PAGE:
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How to write such a function?

 
 
tings
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      01-09-2005
How to write such a function that can take varible number and tyoes of
arguments, like printf("... %d, %s...", myInt, myString...)?

Thanks for for your help!


 
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Artie Gold
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      01-09-2005
tings wrote:
> How to write such a function that can take varible number and tyoes of
> arguments, like printf("... %d, %s...", myInt, myString...)?
>
> Thanks for for your help!
>
>

See, for example:

http://www.gnu.org/software/libc/man...adic%20Example

Of course, you *could* have searched the web for `variadic function
C++'...but I'll give you this one as a freebie.

[Of course, since this is news:comp.lang.c++, the include you should use
is <cstdarg> as opposed to <stdarg.h>.]

HTH,
--ag
--
Artie Gold -- Austin, Texas
http://it-matters.blogspot.com (new post 12/20)
http://www.cafepress.com/goldsays
 
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David Harmon
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      01-09-2005
On Sun, 09 Jan 2005 19:15:07 GMT in comp.lang.c++, "tings"
<(E-Mail Removed)> wrote,
>How to write such a function that can take varible number and tyoes of
>arguments, like printf("... %d, %s...", myInt, myString...)?


/* VA_EXAMP.C - variable argument function example, subset of printf() */
/* Released to public domain by author, David Harmon, Oct 1993 */

#include <stdio.h>
#include <stdlib.h>
#include <stdarg.h>

void va_example(char *format, ...)
{
va_list ap;
char ch;

va_start(ap, format);

/* Note: because of default promotions, you can't use char,
or float types with va_arg. Use int or double instead. */

while ((ch = *format++) != 0) {
if (ch != '%')
fputc(ch, stdout);
else {
if ((ch = *format++) == 0)
break;
switch (ch) {
case 'd': {
int arg = va_arg(ap, int);
char buf[10];
itoa( arg, buf, 10);
fputs( buf, stdout);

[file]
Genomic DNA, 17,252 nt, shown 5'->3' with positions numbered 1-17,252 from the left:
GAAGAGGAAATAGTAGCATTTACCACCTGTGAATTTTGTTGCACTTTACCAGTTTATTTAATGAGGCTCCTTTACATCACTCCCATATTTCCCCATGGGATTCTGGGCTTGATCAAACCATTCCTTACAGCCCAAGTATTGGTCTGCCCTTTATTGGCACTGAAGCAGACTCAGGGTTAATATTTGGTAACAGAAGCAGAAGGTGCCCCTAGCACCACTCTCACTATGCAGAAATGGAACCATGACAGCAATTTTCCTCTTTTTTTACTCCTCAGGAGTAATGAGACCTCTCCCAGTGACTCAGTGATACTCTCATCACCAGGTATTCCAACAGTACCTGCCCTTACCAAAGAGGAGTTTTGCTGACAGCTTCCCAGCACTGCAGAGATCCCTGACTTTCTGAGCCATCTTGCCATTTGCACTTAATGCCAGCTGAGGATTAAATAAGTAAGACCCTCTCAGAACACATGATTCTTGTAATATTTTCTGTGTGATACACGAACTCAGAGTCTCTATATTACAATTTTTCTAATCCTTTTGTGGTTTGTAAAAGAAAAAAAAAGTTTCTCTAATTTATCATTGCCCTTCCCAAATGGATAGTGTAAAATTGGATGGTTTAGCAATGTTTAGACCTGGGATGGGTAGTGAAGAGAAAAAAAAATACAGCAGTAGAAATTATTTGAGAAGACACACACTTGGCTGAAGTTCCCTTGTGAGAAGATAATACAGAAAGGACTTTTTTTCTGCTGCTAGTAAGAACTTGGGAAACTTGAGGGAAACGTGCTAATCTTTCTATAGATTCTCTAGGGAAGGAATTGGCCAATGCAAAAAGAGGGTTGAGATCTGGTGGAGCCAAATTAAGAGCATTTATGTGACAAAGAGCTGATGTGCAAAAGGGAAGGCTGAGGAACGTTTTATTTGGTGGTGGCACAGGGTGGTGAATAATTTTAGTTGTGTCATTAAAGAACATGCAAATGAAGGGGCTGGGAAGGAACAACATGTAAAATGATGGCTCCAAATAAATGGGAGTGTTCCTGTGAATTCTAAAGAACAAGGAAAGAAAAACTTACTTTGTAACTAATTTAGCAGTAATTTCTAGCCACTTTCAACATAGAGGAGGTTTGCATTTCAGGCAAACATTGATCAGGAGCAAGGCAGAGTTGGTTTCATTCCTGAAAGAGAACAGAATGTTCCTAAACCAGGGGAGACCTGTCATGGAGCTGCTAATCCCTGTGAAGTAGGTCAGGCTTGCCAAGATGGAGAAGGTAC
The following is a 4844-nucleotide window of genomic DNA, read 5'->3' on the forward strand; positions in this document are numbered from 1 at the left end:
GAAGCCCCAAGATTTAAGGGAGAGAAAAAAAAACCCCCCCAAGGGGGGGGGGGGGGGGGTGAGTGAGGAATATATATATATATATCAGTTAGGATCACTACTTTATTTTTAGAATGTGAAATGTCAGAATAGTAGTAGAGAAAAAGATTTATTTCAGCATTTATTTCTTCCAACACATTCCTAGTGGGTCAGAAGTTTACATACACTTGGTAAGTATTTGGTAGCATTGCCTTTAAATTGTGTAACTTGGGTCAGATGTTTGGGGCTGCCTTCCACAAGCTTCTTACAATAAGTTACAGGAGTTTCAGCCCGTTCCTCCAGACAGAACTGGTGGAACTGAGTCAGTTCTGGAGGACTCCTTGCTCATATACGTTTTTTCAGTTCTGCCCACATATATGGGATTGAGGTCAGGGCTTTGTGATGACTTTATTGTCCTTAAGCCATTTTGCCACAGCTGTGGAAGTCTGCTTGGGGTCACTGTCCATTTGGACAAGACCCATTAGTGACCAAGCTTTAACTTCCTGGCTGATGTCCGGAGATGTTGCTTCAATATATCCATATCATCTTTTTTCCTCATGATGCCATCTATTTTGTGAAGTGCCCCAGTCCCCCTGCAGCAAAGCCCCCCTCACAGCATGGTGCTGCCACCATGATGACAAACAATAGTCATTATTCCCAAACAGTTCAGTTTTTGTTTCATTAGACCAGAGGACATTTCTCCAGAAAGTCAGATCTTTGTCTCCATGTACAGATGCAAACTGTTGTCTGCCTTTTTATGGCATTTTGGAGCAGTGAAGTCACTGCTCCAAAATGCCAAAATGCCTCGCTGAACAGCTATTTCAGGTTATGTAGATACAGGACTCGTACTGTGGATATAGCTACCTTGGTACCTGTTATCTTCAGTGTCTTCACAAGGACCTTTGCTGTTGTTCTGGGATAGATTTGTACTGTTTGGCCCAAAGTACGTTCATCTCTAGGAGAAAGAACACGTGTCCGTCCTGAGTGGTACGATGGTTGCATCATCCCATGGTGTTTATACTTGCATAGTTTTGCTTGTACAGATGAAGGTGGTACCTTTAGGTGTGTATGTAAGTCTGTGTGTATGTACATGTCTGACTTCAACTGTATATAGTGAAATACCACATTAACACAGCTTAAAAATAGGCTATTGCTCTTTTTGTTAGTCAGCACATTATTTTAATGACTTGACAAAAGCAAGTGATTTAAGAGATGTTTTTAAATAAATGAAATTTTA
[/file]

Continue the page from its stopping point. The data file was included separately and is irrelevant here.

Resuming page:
break;
}

case 'c': {
int arg = va_arg(ap, int);
fputc( (char)arg, stdout);
break;
}

case 's': {
char *arg = va_arg(ap, char *);
fputs(arg, stdout);
break;
}

default:
fputc('%', stdout);
fputc(ch, stdout);
}
}
}
va_end(ap);
}


int main(void)
{
va_example("\"%s\" is a string, %c is a char, and %d is an integer.\n",
"Who is John Galt?", '$', -1);
return 0;
}



 
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Alf P. Steinbach
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      01-09-2005
* tings:
>
> How to write such a function that can take varible number and tyoes of
> arguments, like printf("... %d, %s...", myInt, myString...)?


Don't. Use the type-safe idiom exemplified by std::cout. I.e., member
functions or operators that return a reference to the object they're
called on, so that you can tack on further calls.

--
A: Because it messes up the order in which people normally read text.
Q: Why is it such a bad thing?
A: Top-posting.
Q: What is the most annoying thing on usenet and in e-mail?
 
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Siemel Naran
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      01-09-2005
"tings" <(E-Mail Removed)> wrote in message
news:%ofEd.90206$uM5.33520@bgtnsc05-

> How to write such a function that can take varible number and tyoes of
> arguments, like printf("... %d, %s...", myInt, myString...)?


In standard C++, the preferred way to do this would be to:

(1) Create an abstract base class Variable with virtual functions, derived
class Int and so on from it, create a std::vector<Variable*> though
std::vector<boost::shared_ptr<Variable> > might be better in terms of memory
management.

(2) Create a std::vector<boost::any>.

If all your types are fundamental types, then you can use the va_start,
va_arg, and va_end macros. Furthermore, if you want to pass a ... list
another function, you can pass the va_list to it. I think it's like this:

void myprintf(const char * format, ...) {
std::cout << "In my printf\n";
va_list ap;
va_start(ap, format);
vprintf(format, va_list);
va_end(ap);
}


 
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Siemel Naran
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      01-09-2005
"David Harmon" <(E-Mail Removed)> wrote in message

> void va_example(char *format, ...)
> {
> va_list ap;
> char ch;
>
> va_start(ap, format);
>
> /* Note: because of default promotions, you can't use char,
> or float types with va_arg. Use int or double instead. */
>
> while ((ch = *format++) != 0) {
> if (ch != '%')
> fputc(ch, stdout);
> else {
> if ((ch = *format++) == 0)
> break;
> switch (ch) {
> case 'd': {
> int arg = va_arg(ap, int);
> char buf[10];
> itoa( arg, buf, 10);
> fputs( buf, stdout);
> break;
> }


Out of curiosity, can one use this method to pass class types? In other
words, is

MyClass arg = va_arg(ap, MyClass);

ok?


 
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Jerry Coffin
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      01-09-2005
[ ... ]

> Out of curiosity, can one use this method to pass class types? In

other
> words, is
>
> MyClass arg = va_arg(ap, MyClass);
>
> ok ?


When you're passing a parameter as part of a variable parameter list,
"If the argument has a non-POD class type (clause 9), the behavior is
undefined." ($5.2.2/7).

--
Later,
Jerry.

The universe is a figment of its own imagination.

 
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